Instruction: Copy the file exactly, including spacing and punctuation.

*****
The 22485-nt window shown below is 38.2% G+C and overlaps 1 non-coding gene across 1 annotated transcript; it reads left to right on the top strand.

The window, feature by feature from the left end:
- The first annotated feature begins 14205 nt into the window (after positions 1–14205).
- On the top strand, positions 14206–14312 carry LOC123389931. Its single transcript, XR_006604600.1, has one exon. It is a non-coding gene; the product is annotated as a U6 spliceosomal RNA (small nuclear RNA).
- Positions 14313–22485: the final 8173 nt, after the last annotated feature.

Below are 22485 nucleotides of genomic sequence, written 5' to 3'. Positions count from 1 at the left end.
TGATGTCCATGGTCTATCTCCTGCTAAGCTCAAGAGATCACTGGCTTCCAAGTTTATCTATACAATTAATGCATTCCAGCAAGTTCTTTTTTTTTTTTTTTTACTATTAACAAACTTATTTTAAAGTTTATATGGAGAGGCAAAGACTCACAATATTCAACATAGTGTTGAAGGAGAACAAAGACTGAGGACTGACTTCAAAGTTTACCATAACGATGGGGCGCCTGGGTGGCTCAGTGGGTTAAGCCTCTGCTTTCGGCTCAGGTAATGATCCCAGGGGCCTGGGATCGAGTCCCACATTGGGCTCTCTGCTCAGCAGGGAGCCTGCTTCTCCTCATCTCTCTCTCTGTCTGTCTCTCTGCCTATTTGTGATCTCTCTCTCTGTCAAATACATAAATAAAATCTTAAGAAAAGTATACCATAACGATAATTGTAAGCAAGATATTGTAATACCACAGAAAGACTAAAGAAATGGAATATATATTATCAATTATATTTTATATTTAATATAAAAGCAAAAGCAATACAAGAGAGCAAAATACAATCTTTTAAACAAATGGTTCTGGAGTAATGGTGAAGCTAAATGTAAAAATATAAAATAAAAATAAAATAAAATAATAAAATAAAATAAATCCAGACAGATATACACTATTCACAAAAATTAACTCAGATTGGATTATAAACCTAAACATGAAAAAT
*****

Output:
The 22485-nt window shown below is 38.2% G+C and overlaps 1 non-coding gene across 1 annotated transcript; it reads left to right on the top strand.

The window, feature by feature from the left end:
- The first annotated feature begins 14205 nt into the window (after positions 1–14205).
- On the top strand, positions 14206–14312 carry LOC123389931. Its single transcript, XR_006604600.1, has one exon. It is a non-coding gene; the product is annotated as a U6 spliceosomal RNA (small nuclear RNA).
- Positions 14313–22485: the final 8173 nt, after the last annotated feature.

Below are 22485 nucleotides of genomic sequence, written 5' to 3'. Positions count from 1 at the left end.
TGATGTCCATGGTCTATCTCCTGCTAAGCTCAAGAGATCACTGGCTTCCAAGTTTATCTATACAATTAATGCATTCCAGCAAGTTCTTTTTTTTTTTTTTTTACTATTAACAAACTTATTTTAAAGTTTATATGGAGAGGCAAAGACTCACAATATTCAACATAGTGTTGAAGGAGAACAAAGACTGAGGACTGACTTCAAAGTTTACCATAACGATGGGGCGCCTGGGTGGCTCAGTGGGTTAAGCCTCTGCTTTCGGCTCAGGTAATGATCCCAGGGGCCTGGGATCGAGTCCCACATTGGGCTCTCTGCTCAGCAGGGAGCCTGCTTCTCCTCATCTCTCTCTCTGTCTGTCTCTCTGCCTATTTGTGATCTCTCTCTCTGTCAAATACATAAATAAAATCTTAAGAAAAGTATACCATAACGATAATTGTAAGCAAGATATTGTAATACCACAGAAAGACTAAAGAAATGGAATATATATTATCAATTATATTTTATATTTAATATAAAAGCAAAAGCAATACAAGAGAGCAAAATACAATCTTTTAAACAAATGGTTCTGGAGTAATGGTGAAGCTAAATGTAAAAATATAAAATAAAAATAAAATAAAATAATAAAATAAAATAAATCCAGACAGATATACACTATTCACAAAAATTAACTCAGATTGGATTATAAACCTAAACATGAAAAAT